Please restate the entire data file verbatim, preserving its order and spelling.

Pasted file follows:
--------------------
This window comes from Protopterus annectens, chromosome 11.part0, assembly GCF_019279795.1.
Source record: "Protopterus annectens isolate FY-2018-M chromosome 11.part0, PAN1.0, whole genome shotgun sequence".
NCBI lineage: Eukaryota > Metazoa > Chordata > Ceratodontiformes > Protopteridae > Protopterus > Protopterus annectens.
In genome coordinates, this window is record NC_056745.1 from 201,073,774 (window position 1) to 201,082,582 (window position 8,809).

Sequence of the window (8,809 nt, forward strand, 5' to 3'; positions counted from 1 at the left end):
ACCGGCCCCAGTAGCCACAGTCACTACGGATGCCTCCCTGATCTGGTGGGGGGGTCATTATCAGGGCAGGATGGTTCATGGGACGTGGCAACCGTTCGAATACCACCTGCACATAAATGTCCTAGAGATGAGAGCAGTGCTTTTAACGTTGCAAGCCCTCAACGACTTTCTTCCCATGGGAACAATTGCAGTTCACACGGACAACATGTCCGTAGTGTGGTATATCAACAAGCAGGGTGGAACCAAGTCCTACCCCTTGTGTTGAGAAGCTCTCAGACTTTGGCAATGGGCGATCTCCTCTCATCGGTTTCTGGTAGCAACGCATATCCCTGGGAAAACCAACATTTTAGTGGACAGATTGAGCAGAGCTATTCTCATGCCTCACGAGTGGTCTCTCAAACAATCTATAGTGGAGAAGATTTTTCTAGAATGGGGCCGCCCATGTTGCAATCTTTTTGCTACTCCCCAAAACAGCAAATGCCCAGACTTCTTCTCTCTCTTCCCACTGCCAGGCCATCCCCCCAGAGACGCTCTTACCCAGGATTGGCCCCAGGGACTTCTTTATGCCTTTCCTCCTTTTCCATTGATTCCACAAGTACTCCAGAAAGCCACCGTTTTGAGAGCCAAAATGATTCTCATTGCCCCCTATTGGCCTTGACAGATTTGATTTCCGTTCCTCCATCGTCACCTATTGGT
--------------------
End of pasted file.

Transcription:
This window comes from Protopterus annectens, chromosome 11.part0, assembly GCF_019279795.1.
Source record: "Protopterus annectens isolate FY-2018-M chromosome 11.part0, PAN1.0, whole genome shotgun sequence".
NCBI lineage: Eukaryota > Metazoa > Chordata > Ceratodontiformes > Protopteridae > Protopterus > Protopterus annectens.
In genome coordinates, this window is record NC_056745.1 from 201,073,774 (window position 1) to 201,082,582 (window position 8,809).

Sequence of the window (8,809 nt, forward strand, 5' to 3'; positions counted from 1 at the left end):
ACCGGCCCCAGTAGCCACAGTCACTACGGATGCCTCCCTGATCTGGTGGGGGGGTCATTATCAGGGCAGGATGGTTCATGGGACGTGGCAACCGTTCGAATACCACCTGCACATAAATGTCCTAGAGATGAGAGCAGTGCTTTTAACGTTGCAAGCCCTCAACGACTTTCTTCCCATGGGAACAATTGCAGTTCACACGGACAACATGTCCGTAGTGTGGTATATCAACAAGCAGGGTGGAACCAAGTCCTACCCCTTGTGTTGAGAAGCTCTCAGACTTTGGCAATGGGCGATCTCCTCTCATCGGTTTCTGGTAGCAACGCATATCCCTGGGAAAACCAACATTTTAGTGGACAGATTGAGCAGAGCTATTCTCATGCCTCACGAGTGGTCTCTCAAACAATCTATAGTGGAGAAGATTTTTCTAGAATGGGGCCGCCCATGTTGCAATCTTTTTGCTACTCCCCAAAACAGCAAATGCCCAGACTTCTTCTCTCTCTTCCCACTGCCAGGCCATCCCCCCAGAGACGCTCTTACCCAGGATTGGCCCCAGGGACTTCTTTATGCCTTTCCTCCTTTTCCATTGATTCCACAAGTACTCCAGAAAGCCACCGTTTTGAGAGCCAAAATGATTCTCATTGCCCCCTATTGGCCTTGACAGATTTGATTTCCGTTCCTCCATCGTCACCTATTGGT